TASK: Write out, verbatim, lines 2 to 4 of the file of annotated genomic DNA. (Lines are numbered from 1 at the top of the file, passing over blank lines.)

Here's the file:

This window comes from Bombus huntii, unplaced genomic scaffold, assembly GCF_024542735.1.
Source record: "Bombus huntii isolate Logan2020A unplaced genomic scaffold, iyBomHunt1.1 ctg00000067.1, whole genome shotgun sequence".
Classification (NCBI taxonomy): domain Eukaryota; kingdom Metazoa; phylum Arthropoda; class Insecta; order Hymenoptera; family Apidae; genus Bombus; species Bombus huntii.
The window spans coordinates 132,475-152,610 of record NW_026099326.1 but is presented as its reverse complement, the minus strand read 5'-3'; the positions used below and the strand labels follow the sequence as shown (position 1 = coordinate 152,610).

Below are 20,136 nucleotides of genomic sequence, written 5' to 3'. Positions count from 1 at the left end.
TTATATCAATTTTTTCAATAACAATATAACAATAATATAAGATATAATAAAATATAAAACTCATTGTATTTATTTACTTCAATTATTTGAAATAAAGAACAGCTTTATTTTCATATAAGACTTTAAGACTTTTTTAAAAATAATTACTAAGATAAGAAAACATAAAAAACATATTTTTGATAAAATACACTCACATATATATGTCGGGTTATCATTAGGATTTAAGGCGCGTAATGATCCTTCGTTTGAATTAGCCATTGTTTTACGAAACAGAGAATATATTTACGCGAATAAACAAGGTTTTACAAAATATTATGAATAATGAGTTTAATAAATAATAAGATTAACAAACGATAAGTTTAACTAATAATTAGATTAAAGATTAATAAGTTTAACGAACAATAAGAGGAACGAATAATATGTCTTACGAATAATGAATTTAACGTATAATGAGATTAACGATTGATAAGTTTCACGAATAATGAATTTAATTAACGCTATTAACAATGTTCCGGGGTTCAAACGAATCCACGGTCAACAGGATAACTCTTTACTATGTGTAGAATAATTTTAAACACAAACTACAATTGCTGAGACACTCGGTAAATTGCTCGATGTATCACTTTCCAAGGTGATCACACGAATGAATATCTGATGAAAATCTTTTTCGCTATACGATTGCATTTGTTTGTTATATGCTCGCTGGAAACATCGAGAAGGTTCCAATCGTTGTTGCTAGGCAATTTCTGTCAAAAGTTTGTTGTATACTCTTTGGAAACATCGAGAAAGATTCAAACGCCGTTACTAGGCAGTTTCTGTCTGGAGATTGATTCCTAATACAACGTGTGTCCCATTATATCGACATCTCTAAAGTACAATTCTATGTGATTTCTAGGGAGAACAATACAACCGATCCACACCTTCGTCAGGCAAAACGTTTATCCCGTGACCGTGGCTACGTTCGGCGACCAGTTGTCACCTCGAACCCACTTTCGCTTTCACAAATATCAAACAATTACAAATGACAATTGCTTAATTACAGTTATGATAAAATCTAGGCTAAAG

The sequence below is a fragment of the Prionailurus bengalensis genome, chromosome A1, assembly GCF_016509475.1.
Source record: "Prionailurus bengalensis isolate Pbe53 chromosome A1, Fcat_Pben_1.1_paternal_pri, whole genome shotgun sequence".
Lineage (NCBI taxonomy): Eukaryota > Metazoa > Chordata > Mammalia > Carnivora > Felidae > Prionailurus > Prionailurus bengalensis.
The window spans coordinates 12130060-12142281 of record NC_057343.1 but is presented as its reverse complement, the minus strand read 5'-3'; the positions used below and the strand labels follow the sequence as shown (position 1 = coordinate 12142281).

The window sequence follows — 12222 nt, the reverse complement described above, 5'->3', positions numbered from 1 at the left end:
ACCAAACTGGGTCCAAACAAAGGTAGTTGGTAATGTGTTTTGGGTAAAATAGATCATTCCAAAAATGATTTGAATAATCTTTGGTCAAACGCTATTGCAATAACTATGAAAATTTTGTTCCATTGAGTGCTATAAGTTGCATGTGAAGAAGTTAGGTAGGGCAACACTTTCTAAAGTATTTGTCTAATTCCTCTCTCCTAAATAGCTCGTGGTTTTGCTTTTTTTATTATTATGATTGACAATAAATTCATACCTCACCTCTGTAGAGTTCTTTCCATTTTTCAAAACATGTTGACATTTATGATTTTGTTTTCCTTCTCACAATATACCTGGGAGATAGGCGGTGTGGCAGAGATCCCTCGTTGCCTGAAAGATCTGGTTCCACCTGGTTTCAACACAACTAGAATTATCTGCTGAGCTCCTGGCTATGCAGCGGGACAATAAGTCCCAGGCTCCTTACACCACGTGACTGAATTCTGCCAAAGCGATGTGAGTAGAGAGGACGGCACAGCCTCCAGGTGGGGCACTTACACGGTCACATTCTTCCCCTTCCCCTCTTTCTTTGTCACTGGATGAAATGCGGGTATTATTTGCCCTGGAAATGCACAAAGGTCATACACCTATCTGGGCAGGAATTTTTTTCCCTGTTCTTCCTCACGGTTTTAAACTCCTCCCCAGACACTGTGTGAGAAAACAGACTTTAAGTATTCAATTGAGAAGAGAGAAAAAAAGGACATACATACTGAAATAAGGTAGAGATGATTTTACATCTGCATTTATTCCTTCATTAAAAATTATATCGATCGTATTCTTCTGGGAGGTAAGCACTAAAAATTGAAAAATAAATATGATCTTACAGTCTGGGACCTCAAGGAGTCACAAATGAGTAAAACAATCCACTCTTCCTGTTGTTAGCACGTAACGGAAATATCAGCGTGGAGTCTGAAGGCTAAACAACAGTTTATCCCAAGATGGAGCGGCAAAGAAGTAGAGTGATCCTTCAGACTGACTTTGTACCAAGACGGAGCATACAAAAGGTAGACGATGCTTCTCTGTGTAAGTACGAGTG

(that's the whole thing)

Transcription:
Source record: "Bombus huntii isolate Logan2020A unplaced genomic scaffold, iyBomHunt1.1 ctg00000067.1, whole genome shotgun sequence".
Classification (NCBI taxonomy): domain Eukaryota; kingdom Metazoa; phylum Arthropoda; class Insecta; order Hymenoptera; family Apidae; genus Bombus; species Bombus huntii.
The window spans coordinates 132,475-152,610 of record NW_026099326.1 but is presented as its reverse complement, the minus strand read 5'-3'; the positions used below and the strand labels follow the sequence as shown (position 1 = coordinate 152,610).